In the sports realm, the Mud Hens unveiled plans for a multimillion-dollar Downtown renovation project around Fifth Third Field and announced Larry Parrish would return as manager. The announcement that Toledo native Jamie Farr was stepping down from hosting the annual LPGA tournament that has borne his name since 1984 marked the end of an era. Marathon Petroleum took over as title sponsor. Central Catholic’s star quarterback DeShone Kizer announced he will head to Notre Dame this fall, a decision he and his family made for both athletic and academic reasons.
Many neighborhoods gained bright splashes of color as the Organization of Latino Artists and Toledo Free Press contributor Rachel Richardson of Art Corner Toledo helped organize several new murals now dotting the South End and Downtown. Arts lovers and historians alike smiled as the long-shuttered Ohio Theatre reopened.
Other notable events included the last live harness race at Toledo’s Raceway Park, a sinkhole that swallowed a car and Cedar Point’s newest roller coaster GateKeeper, built by Ohio companies.
Toledo Free Press also covered many of the community’s “unsung” newsmakers, among them Craig Schuele, who is raising six adopted kids; Mark Greenblatt, who lost 150 pounds during his weight-loss journey; and all the servicemen and women featured in our annual Fourth of July military yearbook.
Another could be Toledo Free Press columnist Jeremy Baumhower, who had a busy year brainstorming various charity events, including Team 8, a kids’ race in honor of the Boston Marathon bombing victims, and This is Me, a fundraiser for Girls on the Run of Northwest Ohio featuring portraits of local women sans makeup.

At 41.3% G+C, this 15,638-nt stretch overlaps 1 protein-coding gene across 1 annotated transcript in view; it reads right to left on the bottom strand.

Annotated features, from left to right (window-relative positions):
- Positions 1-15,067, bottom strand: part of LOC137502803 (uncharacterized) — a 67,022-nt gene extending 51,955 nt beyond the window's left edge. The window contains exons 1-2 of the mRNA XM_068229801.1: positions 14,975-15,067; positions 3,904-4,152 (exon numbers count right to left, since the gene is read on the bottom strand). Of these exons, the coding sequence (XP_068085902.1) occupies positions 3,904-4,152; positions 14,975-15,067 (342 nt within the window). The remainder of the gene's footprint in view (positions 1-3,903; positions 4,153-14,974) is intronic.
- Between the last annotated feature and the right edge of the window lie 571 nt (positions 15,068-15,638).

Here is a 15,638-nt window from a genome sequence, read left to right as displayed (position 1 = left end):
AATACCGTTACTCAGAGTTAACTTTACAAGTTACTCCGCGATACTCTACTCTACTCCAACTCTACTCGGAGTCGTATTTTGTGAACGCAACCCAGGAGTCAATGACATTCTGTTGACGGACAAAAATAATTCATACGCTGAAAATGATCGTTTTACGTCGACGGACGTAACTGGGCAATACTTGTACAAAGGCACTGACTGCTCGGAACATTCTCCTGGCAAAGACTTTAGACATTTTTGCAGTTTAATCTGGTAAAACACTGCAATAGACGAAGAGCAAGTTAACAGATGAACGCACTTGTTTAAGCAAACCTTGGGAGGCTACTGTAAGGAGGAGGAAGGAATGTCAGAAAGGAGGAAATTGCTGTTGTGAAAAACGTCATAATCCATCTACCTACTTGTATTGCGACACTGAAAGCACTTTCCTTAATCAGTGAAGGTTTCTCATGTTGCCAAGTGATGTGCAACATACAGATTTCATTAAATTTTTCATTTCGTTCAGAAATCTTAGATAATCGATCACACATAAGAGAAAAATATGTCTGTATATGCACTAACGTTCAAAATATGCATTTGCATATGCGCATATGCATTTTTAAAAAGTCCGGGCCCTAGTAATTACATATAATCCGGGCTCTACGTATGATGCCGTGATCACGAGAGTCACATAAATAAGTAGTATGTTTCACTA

Just last month, Toledo celebrated the 100th anniversary of the slogan “You Will Do Better in Toledo.” We agree. For the fifth year in a row, Toledo Free Press was named best weekly newspaper in its 75,000-plus circulation class by the Ohio chapter of the Society of Professional Journalists, an honor we aim to defend as best we can moving forward.
Here’s to a new year. Thank you for joining us in 2013, and we look forward to seeing what 2014 has in store.
Sarah Ottney is managing editor of Toledo Free Press. Contact her at firstname.lastname@example.org.
Tags: Baby Elaina, Brian Hoeflinger, D. Michael Collins, DeShone Kizer, Elaina Steinfurth, Jamie Farr, Jashua Perz, Jeremy Baumhower, Kaitlin Gerber, Leslie Adams, Lexi Staples, Managing Editor's Statement, Marathon Classic, Newsmakers 2013, Organization of Latino Artists, Rachel Richardson, Romules Durant, Sam Melden, Sandy Spang, Sarah Ottney, Will Lucas, year in review